- Earnings per share of $1.30 at a very healthy clip of 21% year-on-year for the quarter, topping analyst expectations of $1.25/share by 4%.
- Revenue grew 13% ($5.5 billion) in the quarter, while payments volume growth was 11%.
- Adjusted free cash flow was $3.1 billion for the quarter.
- On the conference call Visa warned that consumer spending will be light for the first three months of the year as a result of the U.S. government shutdown, Brexit, and the trade dispute with China.
- Visa has reiterated its “low double-digits net revenue growth” outlook for revenue for the full fiscal year of 2019.
- Visa has authorization for $9.8 billion for share repurchases, representing 3.3% of current market cap.
- The stock has traded down 2.3% in early trading after results on the back of the calendar Q1 revenue warning — we view this as a clear buying opportunity for long-term investors. This clearly falls into the category of ‘transitory’ as management has reiterated its full-year guidance.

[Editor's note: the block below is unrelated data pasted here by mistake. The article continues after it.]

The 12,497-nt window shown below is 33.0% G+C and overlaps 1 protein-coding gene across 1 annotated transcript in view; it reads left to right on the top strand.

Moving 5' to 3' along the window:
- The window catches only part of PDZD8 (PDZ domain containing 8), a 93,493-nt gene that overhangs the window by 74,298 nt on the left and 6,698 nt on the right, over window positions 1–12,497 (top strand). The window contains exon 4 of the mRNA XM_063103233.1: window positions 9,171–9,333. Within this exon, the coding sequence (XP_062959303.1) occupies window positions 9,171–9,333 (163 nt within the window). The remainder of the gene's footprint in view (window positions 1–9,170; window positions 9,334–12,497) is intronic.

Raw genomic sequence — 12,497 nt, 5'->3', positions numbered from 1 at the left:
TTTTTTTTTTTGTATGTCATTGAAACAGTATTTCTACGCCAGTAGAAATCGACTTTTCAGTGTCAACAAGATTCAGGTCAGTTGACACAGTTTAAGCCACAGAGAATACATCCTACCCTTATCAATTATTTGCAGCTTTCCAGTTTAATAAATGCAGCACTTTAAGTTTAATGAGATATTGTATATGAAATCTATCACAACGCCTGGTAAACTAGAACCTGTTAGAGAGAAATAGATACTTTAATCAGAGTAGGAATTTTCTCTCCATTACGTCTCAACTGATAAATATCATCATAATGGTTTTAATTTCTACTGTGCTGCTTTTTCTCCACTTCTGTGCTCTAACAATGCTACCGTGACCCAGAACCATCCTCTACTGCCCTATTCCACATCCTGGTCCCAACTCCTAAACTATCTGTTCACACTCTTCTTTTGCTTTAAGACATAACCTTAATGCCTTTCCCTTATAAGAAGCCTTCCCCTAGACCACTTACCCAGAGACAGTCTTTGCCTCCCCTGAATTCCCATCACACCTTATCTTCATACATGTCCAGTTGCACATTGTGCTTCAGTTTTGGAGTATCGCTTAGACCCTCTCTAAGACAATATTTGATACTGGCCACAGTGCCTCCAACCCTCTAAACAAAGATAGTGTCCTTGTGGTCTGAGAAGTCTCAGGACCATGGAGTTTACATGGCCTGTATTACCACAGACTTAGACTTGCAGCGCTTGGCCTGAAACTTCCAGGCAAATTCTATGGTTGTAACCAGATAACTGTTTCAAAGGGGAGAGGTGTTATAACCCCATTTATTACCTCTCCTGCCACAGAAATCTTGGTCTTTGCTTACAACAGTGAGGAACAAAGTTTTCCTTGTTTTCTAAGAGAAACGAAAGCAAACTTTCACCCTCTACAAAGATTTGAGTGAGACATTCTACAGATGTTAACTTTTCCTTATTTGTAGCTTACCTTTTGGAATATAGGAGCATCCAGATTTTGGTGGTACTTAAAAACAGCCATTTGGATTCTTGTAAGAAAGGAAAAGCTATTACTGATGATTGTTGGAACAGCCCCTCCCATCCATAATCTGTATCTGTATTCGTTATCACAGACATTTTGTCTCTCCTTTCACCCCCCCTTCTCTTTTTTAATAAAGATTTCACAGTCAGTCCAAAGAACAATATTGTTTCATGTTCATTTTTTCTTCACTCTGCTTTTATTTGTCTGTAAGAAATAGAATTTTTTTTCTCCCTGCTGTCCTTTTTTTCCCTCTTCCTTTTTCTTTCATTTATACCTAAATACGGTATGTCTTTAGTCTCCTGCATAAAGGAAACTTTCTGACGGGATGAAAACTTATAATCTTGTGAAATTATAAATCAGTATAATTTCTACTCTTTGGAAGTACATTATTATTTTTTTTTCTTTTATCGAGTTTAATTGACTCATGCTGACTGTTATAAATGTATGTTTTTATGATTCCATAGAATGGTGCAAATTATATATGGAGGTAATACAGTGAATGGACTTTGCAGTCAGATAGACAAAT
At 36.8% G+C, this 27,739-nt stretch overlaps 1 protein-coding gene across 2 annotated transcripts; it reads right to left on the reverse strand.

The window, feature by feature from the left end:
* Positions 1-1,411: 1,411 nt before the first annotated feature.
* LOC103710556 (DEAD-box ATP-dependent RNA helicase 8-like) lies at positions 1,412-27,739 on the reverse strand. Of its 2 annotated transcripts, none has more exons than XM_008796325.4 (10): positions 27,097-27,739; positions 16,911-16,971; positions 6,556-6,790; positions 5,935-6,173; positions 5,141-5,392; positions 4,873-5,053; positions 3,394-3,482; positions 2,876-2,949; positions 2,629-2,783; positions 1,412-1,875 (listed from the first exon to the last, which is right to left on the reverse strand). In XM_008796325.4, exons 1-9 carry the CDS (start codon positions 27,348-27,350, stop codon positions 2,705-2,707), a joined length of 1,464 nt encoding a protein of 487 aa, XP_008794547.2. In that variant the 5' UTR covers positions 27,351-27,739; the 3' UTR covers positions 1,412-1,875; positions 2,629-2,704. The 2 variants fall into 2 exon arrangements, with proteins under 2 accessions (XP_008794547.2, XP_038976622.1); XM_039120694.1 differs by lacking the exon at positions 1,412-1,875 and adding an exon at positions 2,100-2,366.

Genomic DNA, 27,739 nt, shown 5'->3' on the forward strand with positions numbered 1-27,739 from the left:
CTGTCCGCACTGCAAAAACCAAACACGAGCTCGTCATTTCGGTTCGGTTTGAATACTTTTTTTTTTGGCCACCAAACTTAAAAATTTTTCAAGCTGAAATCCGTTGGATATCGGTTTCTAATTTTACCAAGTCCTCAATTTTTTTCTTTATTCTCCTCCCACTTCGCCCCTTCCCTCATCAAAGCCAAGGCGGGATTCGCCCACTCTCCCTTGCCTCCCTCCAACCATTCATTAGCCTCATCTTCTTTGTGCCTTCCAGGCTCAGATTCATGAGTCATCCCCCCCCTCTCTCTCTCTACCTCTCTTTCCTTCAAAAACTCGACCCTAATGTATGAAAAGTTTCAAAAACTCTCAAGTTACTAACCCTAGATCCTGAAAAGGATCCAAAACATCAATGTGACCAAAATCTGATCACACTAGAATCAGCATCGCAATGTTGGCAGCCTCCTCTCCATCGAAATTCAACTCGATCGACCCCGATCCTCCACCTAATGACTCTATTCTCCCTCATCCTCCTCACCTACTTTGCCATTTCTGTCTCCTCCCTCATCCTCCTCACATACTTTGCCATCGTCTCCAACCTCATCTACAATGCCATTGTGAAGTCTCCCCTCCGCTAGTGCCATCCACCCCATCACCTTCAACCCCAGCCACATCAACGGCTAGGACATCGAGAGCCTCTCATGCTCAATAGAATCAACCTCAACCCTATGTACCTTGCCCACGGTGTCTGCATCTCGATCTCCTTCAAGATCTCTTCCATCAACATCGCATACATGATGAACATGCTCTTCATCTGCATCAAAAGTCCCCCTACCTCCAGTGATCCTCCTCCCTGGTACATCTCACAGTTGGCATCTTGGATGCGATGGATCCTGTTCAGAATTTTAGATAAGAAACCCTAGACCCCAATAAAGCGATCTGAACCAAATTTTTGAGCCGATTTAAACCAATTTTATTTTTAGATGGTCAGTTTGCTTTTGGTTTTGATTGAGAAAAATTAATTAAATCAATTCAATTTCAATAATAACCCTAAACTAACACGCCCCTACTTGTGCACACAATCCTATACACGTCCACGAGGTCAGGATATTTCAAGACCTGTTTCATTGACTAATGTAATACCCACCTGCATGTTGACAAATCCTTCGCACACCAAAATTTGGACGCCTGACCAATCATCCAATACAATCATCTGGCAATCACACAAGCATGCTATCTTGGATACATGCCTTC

- Visa trades at an inexpensive forward price/earnings multiple of 21x given the long-term structural growth of digital payments and Visa’s dominant position.
- Total shareholder yield is 4%, share buybacks of 3.3% and a dividend yield of 0.74%.
- Visa is one of our favourite blue-chip plays in the technology sector and we view that it should be a core holding in long-term portfolios. A name that should be always bought on weakness.
Tailwinds: Structural Growth in Digital Transactions
Payment volumes are the engine that drive Visa’s business and growth was robust both geographically (U.S. and international) and by segment (credit and debit) — see chart below. Total payment volume growth of 11% missed analyst expectations of 12%.
In the U.S., holiday spending was relatively strong in the quarter and retail growth was driven by e-commerce. Management noted in the conference call that e-commerce continues to grow at rate 3x faster than non-e-commerce. Cyber Monday and Black Friday are the largest e-commerce shopping days.